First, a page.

Hijab Ban Troubles Nigeria Muslims
25 May 2013 08:18 GMT
 

CAIRO - A leading Nigerian Muslim group has condemned the ban on the use of hijab by Muslim student across all Lagos public schools, calling it a breach of the fundamental rights of the students to practice their religion.

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CAIRO - A leading Nigerian Muslim group has condemned the ban on the use of hijab by Muslim student across all Lagos public schools, calling it a breach of the fundamental rights of the students to practice their religion.

“As a Muslim alumni body, that cut across the country and beyond, we have not heard of any state or public schools where wearing of Hijab causes confusion or led to break down of law and order,” the Obafemi Awolowo University Muslim Graduates Association (UNIFEMGA) said in a statement cited by Premium Times newspaper.

“If, the Lagos state Government, or the Ministry knows that the affected students need to wear Hijab when they go for prayers or read Qur'an, why not for all times,” the statement signed by the group's National President, Prof. Wahab Egbewole and Abdur-Rahman Balogun, National Public Relations officer, added.

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Lagos authorities have banned the wearing of hijab at schools. The Muslim outfit is also outlawed in most south-western states.

Muslims have sued the government on allowing Muslim students to wear the hijab at schools.

Muslim leaders say that banning the headscarf violates the religious rights of Muslim students as spelt out in the Constitution.

“We want to say categorically that even in advanced democracies, this right is guaranteed to Muslim female students to dress in accordance with their faith''.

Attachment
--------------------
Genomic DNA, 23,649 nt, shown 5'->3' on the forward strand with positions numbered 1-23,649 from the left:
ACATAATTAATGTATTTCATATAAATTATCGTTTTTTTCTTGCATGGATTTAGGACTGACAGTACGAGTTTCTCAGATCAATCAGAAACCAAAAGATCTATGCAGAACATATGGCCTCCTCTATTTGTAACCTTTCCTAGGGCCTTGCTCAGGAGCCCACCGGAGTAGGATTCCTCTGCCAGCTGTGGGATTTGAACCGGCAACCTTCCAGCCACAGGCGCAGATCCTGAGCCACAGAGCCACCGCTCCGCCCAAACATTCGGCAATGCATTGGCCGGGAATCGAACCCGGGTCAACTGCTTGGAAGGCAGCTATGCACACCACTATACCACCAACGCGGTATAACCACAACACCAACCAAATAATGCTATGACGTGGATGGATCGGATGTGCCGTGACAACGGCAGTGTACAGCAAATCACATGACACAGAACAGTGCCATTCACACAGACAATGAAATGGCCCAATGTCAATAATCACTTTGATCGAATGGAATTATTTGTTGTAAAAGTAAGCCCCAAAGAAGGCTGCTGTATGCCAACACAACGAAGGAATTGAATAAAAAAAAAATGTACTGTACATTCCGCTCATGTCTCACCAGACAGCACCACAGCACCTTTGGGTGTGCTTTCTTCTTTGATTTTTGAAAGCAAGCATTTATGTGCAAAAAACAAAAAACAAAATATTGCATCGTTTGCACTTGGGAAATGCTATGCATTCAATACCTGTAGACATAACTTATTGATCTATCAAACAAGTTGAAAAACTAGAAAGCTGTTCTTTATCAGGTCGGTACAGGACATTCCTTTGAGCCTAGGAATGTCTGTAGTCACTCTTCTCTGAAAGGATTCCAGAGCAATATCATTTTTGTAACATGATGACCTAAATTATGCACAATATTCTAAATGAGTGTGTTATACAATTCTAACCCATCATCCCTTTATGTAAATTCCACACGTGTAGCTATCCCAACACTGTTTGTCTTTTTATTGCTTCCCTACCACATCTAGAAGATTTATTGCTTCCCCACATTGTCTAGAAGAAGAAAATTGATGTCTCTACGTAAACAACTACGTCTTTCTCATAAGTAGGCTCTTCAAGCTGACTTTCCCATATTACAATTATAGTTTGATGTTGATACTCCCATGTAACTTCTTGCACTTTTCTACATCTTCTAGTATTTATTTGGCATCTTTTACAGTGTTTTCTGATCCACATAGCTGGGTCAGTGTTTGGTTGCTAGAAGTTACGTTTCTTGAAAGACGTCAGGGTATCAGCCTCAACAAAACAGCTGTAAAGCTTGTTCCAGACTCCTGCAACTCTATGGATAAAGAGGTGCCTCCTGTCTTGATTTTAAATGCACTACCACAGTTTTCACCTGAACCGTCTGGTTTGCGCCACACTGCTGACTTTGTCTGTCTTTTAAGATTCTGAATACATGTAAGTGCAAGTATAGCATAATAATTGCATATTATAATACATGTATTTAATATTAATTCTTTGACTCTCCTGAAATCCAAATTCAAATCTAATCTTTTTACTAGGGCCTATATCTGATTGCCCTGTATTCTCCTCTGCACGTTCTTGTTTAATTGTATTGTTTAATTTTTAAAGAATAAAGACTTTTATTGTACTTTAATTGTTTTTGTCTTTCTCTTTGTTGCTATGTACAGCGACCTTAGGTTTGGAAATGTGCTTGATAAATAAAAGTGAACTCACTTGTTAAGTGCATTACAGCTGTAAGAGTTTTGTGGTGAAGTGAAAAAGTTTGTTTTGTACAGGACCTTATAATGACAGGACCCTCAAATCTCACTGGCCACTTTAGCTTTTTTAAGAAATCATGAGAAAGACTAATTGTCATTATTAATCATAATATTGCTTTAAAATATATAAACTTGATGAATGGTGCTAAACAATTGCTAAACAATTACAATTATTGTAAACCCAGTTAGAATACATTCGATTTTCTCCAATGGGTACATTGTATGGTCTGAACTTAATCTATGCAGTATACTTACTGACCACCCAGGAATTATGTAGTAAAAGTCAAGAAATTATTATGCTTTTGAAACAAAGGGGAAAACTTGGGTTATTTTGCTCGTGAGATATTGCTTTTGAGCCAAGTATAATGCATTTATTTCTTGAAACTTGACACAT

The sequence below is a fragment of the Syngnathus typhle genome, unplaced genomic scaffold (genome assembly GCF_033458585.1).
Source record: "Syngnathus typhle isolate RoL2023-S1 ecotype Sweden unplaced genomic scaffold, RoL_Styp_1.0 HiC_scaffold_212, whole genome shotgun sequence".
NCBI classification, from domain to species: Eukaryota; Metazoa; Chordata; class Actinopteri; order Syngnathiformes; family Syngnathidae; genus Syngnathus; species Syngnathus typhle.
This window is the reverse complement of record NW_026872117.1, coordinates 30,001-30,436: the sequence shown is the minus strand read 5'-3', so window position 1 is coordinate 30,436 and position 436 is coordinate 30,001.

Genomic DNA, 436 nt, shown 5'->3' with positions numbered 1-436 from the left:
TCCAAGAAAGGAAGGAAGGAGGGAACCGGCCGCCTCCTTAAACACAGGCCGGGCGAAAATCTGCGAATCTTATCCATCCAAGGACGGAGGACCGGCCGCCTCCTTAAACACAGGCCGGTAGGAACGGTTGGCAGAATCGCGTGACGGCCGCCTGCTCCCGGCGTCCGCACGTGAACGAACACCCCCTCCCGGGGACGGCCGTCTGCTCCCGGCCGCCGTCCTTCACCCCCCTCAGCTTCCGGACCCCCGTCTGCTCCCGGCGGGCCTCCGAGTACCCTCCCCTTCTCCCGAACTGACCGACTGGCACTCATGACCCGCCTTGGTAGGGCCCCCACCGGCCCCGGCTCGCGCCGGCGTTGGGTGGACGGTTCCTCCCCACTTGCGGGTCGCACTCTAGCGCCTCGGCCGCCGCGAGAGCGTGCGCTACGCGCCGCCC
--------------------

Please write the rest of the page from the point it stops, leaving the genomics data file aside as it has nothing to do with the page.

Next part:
Islam sees hijab as an obligatory code of dress, not a religious symbol displaying one's affiliations.

The Muslim outfit has been in the eye of storm since France banned it at public schools in 2004.

Since then, several countries have followed suit.

Government Claims

Muslim leaders rejected the government false claims that hijab might cause divisions in the society.

“It is unacceptable and laughable that wearing of Hijab will create confusion and break down of law as claimed by the commissioner during her press conference on Tuesday,” UNIFEMGA said in the statement.

“It is actually an affront on our faith system to equate hijab with confusion or break down of law.

They have also condemned calls for Muslims to enroll their daughters in private school if they want them to don the Islamic veil.

“It is also insulting to the collectivity of our faith to say that Muslims should send their daughters to private school if they want them to wear hijab!” the statement added.

“It must be stressed that the public schools are maintained with our taxes and we have a right to benefit from its use.”

“We hereby register our protest that banning Hijab in Lagos public schools is against the Muslim fundamental human right and we will not allow our fundamental right to be trampled upon with impunity.

“UNIFEMGA urge the Lagos State Government to reverse this unpopular and ungodly decision, in the interest of peace, unity, harmony, equity and justice.”

Nigeria, one of the world's most religiously committed nations, is divided between a Muslim north and a Christian south.

Muslims and Christians, who constitute 55 and 40 percent of Nigeria's 140 million population respectively, have lived in peace for the most part.

But ethnic and religious tensions have bubbled for years, fuelled by decades of resentment between indigenous groups, mostly Christian or animist, who are vying for control of fertile farmlands with migrants and settlers from the Hausa-speaking Muslim north.

Reproduced with permission from OnIslam.net



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